Generally, unlawful discrimination is unfair treatment in the workplace, public accommodations (restaurants, hotels, theatres, stores or other businesses), housing (whether buying or renting), or federally-funded schools or universities because of race, color, religion, national origin, sex, sexual orientation, disability, gender identity or age.
- An employer paying an employee less than another because he is disabled;
- A restaurant refusing to serve someone because she is gay;
- A landlord evicting a tenant because he is Muslim; or
- A public school receiving federal money that refuses to put a high-school student in advanced classes because she is Latina.
In the workplace, a supervisor or co-worker repeatedly making unwelcome biased, bigoted or prejudiced statements to a colleague based on race, color, religion, national origin, sex, sexual orientation, disability, gender identity or age also is a form of discrimination called “harassment.”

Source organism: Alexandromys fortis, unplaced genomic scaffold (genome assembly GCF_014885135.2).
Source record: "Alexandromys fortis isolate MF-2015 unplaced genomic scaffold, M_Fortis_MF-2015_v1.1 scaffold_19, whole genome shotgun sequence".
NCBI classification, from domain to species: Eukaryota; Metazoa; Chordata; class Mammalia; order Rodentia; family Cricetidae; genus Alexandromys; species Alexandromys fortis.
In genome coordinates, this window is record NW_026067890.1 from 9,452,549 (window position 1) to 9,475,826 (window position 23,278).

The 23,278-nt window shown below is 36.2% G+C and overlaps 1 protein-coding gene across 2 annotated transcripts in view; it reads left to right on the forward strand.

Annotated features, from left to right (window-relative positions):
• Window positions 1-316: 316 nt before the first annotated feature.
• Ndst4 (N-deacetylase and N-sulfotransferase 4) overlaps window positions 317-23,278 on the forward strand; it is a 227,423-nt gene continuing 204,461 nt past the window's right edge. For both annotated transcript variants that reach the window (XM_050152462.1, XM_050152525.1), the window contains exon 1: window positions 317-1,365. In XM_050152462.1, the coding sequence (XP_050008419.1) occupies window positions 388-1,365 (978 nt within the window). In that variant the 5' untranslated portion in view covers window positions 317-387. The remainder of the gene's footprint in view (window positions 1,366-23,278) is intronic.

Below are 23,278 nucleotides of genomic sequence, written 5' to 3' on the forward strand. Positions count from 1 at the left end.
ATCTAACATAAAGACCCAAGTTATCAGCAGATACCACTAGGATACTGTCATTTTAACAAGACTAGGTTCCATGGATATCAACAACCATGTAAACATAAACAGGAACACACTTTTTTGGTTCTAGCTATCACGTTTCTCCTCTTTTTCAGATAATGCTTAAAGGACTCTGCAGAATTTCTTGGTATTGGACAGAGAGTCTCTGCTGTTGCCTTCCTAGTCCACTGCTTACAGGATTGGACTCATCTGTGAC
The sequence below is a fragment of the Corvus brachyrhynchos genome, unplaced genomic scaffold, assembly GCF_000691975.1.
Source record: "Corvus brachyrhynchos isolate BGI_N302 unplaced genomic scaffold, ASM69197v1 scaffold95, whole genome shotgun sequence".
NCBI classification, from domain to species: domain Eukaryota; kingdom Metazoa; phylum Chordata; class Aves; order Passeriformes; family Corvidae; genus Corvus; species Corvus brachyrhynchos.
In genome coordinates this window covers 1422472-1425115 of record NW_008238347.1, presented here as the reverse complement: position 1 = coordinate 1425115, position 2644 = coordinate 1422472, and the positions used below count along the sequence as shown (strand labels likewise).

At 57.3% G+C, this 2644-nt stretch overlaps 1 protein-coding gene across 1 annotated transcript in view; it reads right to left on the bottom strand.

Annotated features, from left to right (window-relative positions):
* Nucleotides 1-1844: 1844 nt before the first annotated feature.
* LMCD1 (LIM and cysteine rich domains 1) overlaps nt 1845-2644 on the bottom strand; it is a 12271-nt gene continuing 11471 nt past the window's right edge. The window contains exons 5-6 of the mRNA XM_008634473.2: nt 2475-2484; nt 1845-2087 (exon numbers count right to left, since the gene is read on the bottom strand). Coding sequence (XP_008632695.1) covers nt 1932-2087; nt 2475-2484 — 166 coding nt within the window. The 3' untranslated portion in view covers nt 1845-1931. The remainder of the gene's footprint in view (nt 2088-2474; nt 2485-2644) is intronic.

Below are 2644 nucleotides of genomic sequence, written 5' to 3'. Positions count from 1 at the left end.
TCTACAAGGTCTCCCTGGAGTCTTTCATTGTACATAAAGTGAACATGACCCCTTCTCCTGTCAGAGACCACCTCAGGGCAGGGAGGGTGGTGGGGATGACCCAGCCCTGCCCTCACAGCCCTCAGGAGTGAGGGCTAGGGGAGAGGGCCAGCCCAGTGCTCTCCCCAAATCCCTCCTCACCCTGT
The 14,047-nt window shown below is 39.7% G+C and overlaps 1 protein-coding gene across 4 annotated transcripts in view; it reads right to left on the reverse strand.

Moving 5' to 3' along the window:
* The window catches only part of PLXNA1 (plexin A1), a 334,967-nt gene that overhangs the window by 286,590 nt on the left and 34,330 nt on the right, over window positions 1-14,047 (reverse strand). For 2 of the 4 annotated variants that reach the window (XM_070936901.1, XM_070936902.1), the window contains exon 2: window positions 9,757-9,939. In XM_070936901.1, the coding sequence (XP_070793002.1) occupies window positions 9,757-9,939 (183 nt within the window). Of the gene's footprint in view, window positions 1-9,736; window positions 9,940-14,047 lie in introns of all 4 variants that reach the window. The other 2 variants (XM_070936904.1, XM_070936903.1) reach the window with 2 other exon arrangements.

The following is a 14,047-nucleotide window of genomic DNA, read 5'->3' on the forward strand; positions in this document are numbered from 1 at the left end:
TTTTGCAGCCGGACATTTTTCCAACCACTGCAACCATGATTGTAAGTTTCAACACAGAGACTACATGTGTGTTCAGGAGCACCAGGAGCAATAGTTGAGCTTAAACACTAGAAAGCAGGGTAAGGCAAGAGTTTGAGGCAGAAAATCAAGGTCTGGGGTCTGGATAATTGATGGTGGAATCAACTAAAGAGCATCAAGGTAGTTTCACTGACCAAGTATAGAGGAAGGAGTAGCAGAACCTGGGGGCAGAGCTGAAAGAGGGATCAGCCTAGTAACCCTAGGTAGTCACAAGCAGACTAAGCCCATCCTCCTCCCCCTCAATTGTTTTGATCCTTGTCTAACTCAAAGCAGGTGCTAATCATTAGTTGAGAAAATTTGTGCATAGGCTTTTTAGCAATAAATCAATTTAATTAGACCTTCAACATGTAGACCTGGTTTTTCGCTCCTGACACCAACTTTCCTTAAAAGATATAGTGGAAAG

Unlawful discrimination is not a crime. Rather it is a violation of civil law, which is penalized by means other than imprisonment.
The U.S. government, most states, and many counties and cities have laws that prohibit workplace, public accommodations and housing discrimination. U.S. law covers such discrimination based on race, color, religion, national origin, sex, sexual orientation (workplace), disability, gender identity (workplace), and age. In addition to these categories, certain state and local (county or city) anti-discrimination laws also cover sexual orientation and gender identity discrimination in public accommodations and housing.
U.S. law also prohibits discrimination based on race, color, national origin, sex, disability, age or gender identity by educational institutions (K-12 schools, colleges, or universities) that receive federal money.